New Mexico Winning War on Wild Hogs

Dry Cimarron River in  northeastern New Mexico.

Prime wild hog habitat on the Dry Cimarron River in northeastern New Mexico.

It’s a cold February morning out on the windswept plains of New Mexico where Ron Jones, a Master Wildlife Specialist for the Wildlife Services Division of the United States Department of Agriculture’s (USDA) Animal, Plant, Health Inspection Service (APHIS) gets down from his pickup and scans the ground.

Within minutes Jones has located scat and tracks from wild hogs and begins to explain how they’ll be located and eliminated.

It’s a dirty little war that New Mexico appears to be winning with feral swine essentially eliminated in 10 out 17 infected counties in the state in 2013, federal authorities reports.

“The majority of pigs in those counties are largely gone now,” says Alan May, State Director of the Wildlife Services Division of the United States Department of Agriculture’s (USDA) Animal Plant Health Inspection Service (APHIS) in Albuquerque. “And we’re making good progress with the rest.”

wild hogs in a riverbed

Wild hogs on the Dry Cimarron caught on trail camera in February 2014 . In the foreground is a bait tube put out to attract the animals.

Federal hunters tracked down and eliminated about 700 wild pigs last year on about 5 million acres of land in 15 of 17 affected counties on mostly the state’s east side, according to May.

Most of those pigs caught were females which should seriously cut down on repopulation, May noted.

man wandering around in a remote riverbed

Ron Jones, Master Wildlife Specialist for the Wildlife Services Division of the United States Department of Agriculture’s (USDA) Animal, Plant, Health Inspection Service (APHIS) looks for evidence of wild hogs in the vast, remote riparian area of the Dry Cimarron River in northeastern New Mexico.

Two counties in the state’s boot heel are targeted next while efforts in the far northeast corner of the state are ongoing.

Domestic pigs turned wild are a highly destructive, invasive species that among other things compete with native wildlife for limited supplies of food and water.

man kneeling on riverbank  looking at animal tracks

Ron Jones, Master Wildlife Specialist for the Wildlife Services Division of the United States Department of Agriculture’s (USDA) Animal, Plant, Health Inspection Service (APHIS) finds tracks from wild hogs in the vast, remote riparian area of the Dry Cimarron River in northeastern New Mexico.

For example deer and bears rely heavily on acorns for food but wild hogs seek out and devour them too.

Wild pigs also prey heavily on birds and other small animals which has a negative impact on the natural food chain. They also can carry and spread diseases dangerous to wildlife.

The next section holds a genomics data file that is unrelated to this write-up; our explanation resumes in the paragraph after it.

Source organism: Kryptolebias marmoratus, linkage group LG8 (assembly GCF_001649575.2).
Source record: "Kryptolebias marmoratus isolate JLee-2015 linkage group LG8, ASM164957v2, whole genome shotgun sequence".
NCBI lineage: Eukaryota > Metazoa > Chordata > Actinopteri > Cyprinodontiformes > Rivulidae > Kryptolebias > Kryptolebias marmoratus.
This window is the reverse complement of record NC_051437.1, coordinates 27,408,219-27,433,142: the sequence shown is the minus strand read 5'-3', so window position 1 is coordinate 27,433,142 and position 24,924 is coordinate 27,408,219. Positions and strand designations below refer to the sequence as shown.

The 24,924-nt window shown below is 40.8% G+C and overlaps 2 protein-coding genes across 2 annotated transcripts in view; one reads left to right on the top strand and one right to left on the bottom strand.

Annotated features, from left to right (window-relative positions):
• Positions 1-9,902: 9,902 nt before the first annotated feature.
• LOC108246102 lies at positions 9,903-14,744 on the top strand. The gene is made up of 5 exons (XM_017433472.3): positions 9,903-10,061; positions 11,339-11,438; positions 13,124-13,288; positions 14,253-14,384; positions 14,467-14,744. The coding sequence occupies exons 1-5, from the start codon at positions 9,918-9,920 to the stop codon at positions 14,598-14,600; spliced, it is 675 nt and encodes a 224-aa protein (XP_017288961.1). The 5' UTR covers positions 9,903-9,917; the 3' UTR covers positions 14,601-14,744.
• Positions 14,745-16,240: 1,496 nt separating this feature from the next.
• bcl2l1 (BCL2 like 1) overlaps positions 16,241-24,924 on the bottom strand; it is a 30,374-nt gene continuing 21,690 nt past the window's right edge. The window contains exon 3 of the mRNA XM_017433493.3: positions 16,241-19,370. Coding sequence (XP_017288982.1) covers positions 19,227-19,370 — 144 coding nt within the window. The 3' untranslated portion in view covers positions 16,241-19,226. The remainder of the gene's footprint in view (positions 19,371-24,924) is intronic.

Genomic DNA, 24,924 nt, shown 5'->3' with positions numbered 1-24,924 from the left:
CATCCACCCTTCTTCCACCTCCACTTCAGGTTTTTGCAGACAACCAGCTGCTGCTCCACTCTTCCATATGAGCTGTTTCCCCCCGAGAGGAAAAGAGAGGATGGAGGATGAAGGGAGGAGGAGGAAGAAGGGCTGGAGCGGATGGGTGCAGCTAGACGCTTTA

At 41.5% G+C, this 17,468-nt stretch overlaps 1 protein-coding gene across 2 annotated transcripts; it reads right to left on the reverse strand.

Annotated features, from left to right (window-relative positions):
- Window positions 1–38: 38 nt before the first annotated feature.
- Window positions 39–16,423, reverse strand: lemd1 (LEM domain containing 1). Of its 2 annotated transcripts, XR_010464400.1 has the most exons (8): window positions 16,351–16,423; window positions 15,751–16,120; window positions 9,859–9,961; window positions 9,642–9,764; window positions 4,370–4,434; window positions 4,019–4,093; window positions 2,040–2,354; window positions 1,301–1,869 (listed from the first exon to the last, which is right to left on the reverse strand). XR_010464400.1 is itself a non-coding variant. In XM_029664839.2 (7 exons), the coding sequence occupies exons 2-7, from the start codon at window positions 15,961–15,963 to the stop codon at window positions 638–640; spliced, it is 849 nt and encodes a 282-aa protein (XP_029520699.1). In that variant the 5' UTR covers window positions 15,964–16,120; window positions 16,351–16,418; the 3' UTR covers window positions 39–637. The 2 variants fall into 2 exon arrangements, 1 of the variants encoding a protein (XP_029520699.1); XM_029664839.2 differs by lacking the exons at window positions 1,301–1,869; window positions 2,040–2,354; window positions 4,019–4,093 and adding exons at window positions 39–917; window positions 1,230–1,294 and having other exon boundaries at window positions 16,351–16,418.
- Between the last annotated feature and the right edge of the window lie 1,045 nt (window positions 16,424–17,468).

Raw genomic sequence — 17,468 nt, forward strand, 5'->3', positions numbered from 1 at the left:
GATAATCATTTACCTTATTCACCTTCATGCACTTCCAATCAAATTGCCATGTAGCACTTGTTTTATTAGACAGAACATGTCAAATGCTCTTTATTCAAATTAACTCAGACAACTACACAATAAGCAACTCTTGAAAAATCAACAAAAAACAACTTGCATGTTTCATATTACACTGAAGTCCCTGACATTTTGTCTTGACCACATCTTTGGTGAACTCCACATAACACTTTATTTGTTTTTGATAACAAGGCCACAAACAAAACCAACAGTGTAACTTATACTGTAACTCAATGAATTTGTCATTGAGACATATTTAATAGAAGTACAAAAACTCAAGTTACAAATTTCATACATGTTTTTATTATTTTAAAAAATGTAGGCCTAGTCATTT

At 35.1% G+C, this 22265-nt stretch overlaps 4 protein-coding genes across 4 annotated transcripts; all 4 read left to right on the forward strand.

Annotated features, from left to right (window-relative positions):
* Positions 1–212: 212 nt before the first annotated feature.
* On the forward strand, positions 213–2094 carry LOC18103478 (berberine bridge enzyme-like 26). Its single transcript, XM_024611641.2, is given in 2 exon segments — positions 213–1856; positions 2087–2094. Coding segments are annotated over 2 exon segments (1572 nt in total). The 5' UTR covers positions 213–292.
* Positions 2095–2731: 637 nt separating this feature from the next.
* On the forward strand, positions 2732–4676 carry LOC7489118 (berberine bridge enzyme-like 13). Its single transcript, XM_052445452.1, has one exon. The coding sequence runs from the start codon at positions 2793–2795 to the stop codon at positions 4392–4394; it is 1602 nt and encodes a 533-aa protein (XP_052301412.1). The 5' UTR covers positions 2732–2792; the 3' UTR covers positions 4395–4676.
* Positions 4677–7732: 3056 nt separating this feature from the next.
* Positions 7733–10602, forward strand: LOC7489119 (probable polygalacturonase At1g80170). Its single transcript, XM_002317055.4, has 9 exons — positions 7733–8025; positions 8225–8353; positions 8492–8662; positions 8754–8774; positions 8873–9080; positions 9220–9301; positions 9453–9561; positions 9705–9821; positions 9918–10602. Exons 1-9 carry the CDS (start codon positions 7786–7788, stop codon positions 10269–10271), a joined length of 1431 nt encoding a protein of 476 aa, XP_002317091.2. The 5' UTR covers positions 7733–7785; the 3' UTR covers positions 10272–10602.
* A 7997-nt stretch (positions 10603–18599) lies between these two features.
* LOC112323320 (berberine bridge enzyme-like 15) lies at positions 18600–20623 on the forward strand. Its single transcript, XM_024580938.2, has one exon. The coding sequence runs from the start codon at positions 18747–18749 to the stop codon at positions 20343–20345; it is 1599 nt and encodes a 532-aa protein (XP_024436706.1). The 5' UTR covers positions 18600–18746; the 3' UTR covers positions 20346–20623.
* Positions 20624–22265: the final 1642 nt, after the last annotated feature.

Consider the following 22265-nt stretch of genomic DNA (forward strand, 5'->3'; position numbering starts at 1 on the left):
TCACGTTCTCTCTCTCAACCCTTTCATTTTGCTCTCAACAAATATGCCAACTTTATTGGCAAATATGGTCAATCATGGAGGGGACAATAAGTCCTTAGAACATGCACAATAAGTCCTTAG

man holding pig scat

Ron Jones, Master Wildlife Specialist for the Wildlife Services Division of the United States Department of Agriculture’s (USDA) Animal, Plant, Health Inspection Service (APHIS) inspects fresh droppings from wild hogs in the vast, remote riparian area of the Dry Cimarron River in northeastern New Mexico.

That’s why the state Department of Game and Fish (NMDGF) and other state, tribal and federal agencies as well as private groups and individuals have come together to work with Wildlife Services to attack the problem.

NMDGF has no jurisdiction over feral swine as they are considered domestic livestock gone wild – not wildlife.

And while wild hog hunting is a popular sport it is illegal in New Mexico to conduct commercial hunts for them or to import, hold, release or sell feral hogs.

wild hog being fitted with a radio transmitter

Ron Jones, Master Wildlife Specialist for the Wildlife Services Division of the United States Department of Agriculture’s (USDA) Animal, Plant, Health Inspection Service (APHIS) prepares a captured”Judas Pig” which will be fitted with a Global Positioning System (GPS) radio collar so she can be released and tracked to the next group of wild hogs she may find find.

The pigs were first found in the state back in 2006 and since then their population has spread rapidly.

Last year the USDA earmarked $1 million to eliminate them here in New Mexico.

And the agency has seen good results despite some uncooperative private landowners hindering the effort.

“But we will continue to work with those few folks to explain the importance of what we’re trying to do so we can hopefully achieve statewide eradication someday,” May said.

The Dry Cimarron River in northeastern New Mexico.

The Dry Cimarron River spans thousands of acres in the northeast corner of the state where wild hogs have found an inviting home.

To read an in-depth report on the wild hog invasion see related article “Wild Hogs Invade New Mexico & Threaten to Wreak Havoc”.

For more information on dealing with wild hogs contact the Wildlife Services in Albuquerque at 505-346-2640 or go to their website at http://www.aphis.usda.gov and look under “Wildlife Damage.”

This article was originally published in the Spring 2014 edition of “New Mexico Wildlife”,  an official publication of the New Mexico Department of Game and Fish and distributed statewide .

 

 

 

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